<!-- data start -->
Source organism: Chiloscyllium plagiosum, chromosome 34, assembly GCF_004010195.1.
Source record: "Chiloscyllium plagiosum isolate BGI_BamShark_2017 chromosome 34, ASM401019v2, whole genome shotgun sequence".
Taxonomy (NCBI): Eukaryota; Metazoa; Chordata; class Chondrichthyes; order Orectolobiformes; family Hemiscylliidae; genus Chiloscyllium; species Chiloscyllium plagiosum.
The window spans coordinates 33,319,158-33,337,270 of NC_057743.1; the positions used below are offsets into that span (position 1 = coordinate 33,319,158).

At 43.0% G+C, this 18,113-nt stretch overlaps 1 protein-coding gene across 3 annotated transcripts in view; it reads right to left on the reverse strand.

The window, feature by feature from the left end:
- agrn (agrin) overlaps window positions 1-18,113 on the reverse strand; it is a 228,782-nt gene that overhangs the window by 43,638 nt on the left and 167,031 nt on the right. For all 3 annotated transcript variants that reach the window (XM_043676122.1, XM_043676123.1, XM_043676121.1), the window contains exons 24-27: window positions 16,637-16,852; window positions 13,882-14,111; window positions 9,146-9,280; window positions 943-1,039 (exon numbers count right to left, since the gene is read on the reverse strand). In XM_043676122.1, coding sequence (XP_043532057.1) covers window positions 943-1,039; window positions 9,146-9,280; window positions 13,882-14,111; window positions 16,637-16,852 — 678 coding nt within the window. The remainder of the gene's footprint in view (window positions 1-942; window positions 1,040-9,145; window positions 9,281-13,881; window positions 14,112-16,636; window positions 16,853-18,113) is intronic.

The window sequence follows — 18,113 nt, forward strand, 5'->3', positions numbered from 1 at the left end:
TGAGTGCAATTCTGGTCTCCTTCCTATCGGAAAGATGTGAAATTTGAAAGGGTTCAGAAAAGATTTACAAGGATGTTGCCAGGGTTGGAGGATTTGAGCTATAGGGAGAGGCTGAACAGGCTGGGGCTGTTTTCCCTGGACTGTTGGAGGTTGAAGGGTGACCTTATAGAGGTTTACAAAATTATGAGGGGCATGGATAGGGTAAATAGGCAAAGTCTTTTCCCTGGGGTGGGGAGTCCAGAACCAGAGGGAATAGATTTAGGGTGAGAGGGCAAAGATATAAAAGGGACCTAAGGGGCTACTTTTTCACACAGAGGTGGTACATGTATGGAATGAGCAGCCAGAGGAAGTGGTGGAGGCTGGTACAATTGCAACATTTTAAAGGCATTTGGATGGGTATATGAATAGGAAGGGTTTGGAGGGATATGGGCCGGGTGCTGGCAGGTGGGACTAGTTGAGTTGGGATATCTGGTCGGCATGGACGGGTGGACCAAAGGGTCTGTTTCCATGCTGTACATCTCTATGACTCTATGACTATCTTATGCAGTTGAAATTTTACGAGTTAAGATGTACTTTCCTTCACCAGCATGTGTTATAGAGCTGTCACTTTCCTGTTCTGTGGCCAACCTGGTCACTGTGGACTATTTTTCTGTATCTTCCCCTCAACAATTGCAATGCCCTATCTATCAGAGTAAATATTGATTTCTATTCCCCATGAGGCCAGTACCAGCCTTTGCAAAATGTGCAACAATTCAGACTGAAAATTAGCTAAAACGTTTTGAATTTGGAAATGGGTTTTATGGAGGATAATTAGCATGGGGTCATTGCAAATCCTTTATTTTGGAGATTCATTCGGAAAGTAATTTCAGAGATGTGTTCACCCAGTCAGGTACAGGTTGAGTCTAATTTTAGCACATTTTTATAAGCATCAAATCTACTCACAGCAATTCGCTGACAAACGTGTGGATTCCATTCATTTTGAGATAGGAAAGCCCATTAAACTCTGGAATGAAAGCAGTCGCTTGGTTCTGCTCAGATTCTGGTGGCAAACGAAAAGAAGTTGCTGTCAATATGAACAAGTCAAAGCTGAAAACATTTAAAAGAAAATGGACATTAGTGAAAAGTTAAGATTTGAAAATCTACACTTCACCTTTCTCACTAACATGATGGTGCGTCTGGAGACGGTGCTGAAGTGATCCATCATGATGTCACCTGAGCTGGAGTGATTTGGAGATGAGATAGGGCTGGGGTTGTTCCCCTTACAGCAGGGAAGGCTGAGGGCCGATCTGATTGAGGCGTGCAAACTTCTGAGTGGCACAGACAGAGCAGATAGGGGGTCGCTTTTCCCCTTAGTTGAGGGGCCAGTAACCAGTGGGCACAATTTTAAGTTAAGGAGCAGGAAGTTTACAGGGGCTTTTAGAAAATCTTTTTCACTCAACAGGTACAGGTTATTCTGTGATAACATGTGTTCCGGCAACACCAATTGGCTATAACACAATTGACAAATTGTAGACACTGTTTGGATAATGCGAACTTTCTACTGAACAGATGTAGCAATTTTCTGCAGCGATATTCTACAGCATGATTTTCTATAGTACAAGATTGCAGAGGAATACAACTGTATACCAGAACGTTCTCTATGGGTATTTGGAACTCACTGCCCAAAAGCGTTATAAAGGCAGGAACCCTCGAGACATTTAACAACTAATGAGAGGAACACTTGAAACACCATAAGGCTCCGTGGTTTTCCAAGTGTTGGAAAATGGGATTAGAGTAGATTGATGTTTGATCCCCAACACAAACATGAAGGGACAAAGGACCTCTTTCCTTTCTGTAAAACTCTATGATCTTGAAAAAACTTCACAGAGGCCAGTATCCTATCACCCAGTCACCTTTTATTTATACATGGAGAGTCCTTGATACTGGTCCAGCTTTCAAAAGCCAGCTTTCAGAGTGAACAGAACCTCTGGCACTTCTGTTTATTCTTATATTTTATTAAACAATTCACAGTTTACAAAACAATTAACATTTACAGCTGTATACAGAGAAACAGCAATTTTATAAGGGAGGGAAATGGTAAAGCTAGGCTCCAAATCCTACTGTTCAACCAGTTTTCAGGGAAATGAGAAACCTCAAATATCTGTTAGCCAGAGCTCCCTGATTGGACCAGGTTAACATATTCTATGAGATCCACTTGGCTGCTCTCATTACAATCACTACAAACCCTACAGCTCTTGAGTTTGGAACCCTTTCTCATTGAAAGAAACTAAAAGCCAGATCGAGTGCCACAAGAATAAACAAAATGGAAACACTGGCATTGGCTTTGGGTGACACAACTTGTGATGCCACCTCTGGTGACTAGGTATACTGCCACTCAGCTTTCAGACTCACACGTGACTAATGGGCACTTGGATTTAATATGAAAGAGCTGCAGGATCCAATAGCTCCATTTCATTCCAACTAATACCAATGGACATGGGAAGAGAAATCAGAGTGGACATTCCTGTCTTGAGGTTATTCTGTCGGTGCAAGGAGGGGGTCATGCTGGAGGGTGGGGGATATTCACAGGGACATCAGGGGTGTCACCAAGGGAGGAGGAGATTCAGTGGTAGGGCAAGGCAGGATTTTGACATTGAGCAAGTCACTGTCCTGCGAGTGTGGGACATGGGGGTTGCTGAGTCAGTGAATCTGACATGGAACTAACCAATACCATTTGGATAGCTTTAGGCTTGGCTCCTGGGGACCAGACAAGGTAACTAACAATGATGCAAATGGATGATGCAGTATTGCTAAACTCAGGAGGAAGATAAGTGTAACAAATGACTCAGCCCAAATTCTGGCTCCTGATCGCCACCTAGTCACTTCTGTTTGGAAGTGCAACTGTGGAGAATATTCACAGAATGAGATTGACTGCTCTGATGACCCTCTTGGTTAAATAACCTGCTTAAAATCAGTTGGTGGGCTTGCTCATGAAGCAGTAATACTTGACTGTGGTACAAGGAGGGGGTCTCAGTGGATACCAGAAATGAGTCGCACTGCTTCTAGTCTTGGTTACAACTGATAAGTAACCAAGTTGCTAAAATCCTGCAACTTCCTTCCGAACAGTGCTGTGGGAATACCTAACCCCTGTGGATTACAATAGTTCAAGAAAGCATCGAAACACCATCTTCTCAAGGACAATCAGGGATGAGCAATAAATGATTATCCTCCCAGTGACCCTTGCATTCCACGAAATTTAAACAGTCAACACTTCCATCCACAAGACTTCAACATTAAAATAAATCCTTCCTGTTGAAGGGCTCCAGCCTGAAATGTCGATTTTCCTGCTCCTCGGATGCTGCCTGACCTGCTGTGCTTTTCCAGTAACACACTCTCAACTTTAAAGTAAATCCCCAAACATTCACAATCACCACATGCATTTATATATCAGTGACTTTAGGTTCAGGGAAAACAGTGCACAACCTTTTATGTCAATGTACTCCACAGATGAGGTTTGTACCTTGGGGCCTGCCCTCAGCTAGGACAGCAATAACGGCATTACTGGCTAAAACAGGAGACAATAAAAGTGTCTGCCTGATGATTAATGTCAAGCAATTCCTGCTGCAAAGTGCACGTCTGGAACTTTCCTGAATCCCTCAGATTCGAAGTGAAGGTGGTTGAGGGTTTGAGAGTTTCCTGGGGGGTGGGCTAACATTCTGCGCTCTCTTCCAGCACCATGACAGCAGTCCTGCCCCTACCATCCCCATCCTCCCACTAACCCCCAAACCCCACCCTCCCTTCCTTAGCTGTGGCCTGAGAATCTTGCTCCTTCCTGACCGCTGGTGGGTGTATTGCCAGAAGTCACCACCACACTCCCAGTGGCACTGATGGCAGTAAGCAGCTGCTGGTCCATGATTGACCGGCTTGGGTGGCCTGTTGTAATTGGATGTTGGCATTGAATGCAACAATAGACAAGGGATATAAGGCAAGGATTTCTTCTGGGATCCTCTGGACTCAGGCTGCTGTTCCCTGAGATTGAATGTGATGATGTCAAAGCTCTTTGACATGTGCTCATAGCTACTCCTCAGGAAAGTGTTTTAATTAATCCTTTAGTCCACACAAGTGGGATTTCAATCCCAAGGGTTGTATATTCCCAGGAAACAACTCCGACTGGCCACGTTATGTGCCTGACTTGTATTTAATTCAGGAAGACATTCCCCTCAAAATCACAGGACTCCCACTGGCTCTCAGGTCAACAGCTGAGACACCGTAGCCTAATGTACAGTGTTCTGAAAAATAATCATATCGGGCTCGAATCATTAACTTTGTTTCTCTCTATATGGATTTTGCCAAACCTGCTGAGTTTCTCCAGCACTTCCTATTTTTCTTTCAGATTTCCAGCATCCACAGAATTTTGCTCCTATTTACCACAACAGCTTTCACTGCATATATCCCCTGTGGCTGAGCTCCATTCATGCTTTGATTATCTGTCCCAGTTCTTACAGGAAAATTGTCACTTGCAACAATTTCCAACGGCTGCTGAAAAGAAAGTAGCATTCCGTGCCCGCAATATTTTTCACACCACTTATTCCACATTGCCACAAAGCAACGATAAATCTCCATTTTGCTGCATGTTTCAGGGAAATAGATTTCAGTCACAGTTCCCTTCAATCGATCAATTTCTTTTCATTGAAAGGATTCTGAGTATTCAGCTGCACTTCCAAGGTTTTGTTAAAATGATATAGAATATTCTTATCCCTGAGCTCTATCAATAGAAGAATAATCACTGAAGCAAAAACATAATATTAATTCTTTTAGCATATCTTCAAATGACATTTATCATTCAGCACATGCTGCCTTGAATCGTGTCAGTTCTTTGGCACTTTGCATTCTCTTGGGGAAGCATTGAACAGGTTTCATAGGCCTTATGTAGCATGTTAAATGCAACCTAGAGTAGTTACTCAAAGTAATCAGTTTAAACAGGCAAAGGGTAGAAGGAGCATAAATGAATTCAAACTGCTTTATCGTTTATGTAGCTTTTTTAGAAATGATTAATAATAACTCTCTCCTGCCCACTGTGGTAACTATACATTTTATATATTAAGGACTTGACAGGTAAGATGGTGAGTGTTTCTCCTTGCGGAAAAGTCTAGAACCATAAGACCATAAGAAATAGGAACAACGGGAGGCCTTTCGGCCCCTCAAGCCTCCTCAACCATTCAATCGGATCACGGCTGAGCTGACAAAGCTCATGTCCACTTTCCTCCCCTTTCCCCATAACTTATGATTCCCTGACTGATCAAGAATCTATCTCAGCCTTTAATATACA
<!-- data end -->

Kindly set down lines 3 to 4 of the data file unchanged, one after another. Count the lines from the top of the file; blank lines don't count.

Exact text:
Taxonomy (NCBI): Eukaryota; Metazoa; Chordata; class Chondrichthyes; order Orectolobiformes; family Hemiscylliidae; genus Chiloscyllium; species Chiloscyllium plagiosum.
The window spans coordinates 33,319,158-33,337,270 of NC_057743.1; the positions used below are offsets into that span (position 1 = coordinate 33,319,158).